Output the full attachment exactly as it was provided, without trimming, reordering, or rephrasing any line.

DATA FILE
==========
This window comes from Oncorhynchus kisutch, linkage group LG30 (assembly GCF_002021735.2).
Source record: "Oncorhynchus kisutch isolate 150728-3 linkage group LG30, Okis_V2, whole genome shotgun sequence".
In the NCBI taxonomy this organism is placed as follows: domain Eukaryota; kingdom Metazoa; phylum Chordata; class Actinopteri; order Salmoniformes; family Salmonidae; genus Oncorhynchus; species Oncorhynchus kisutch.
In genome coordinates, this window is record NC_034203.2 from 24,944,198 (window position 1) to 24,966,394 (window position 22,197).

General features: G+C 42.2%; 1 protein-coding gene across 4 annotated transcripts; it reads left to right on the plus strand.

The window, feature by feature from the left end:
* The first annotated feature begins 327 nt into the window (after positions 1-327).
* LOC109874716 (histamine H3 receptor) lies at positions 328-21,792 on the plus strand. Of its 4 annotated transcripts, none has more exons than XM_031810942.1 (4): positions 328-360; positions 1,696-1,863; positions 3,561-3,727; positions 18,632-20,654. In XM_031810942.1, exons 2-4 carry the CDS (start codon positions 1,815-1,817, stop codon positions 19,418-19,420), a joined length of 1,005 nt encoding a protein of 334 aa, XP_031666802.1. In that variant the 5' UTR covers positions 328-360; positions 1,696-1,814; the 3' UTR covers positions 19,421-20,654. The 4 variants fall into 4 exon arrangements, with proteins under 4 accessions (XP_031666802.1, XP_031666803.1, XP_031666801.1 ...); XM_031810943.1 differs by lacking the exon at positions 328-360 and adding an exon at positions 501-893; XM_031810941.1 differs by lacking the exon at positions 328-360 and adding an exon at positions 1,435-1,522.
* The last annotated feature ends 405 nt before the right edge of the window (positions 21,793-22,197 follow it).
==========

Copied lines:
This window comes from Oncorhynchus kisutch, linkage group LG30 (assembly GCF_002021735.2).
Source record: "Oncorhynchus kisutch isolate 150728-3 linkage group LG30, Okis_V2, whole genome shotgun sequence".
In the NCBI taxonomy this organism is placed as follows: domain Eukaryota; kingdom Metazoa; phylum Chordata; class Actinopteri; order Salmoniformes; family Salmonidae; genus Oncorhynchus; species Oncorhynchus kisutch.
In genome coordinates, this window is record NC_034203.2 from 24,944,198 (window position 1) to 24,966,394 (window position 22,197).

General features: G+C 42.2%; 1 protein-coding gene across 4 annotated transcripts; it reads left to right on the plus strand.

The window, feature by feature from the left end:
* The first annotated feature begins 327 nt into the window (after positions 1-327).
* LOC109874716 (histamine H3 receptor) lies at positions 328-21,792 on the plus strand. Of its 4 annotated transcripts, none has more exons than XM_031810942.1 (4): positions 328-360; positions 1,696-1,863; positions 3,561-3,727; positions 18,632-20,654. In XM_031810942.1, exons 2-4 carry the CDS (start codon positions 1,815-1,817, stop codon positions 19,418-19,420), a joined length of 1,005 nt encoding a protein of 334 aa, XP_031666802.1. In that variant the 5' UTR covers positions 328-360; positions 1,696-1,814; the 3' UTR covers positions 19,421-20,654. The 4 variants fall into 4 exon arrangements, with proteins under 4 accessions (XP_031666802.1, XP_031666803.1, XP_031666801.1 ...); XM_031810943.1 differs by lacking the exon at positions 328-360 and adding an exon at positions 501-893; XM_031810941.1 differs by lacking the exon at positions 328-360 and adding an exon at positions 1,435-1,522.
* The last annotated feature ends 405 nt before the right edge of the window (positions 21,793-22,197 follow it).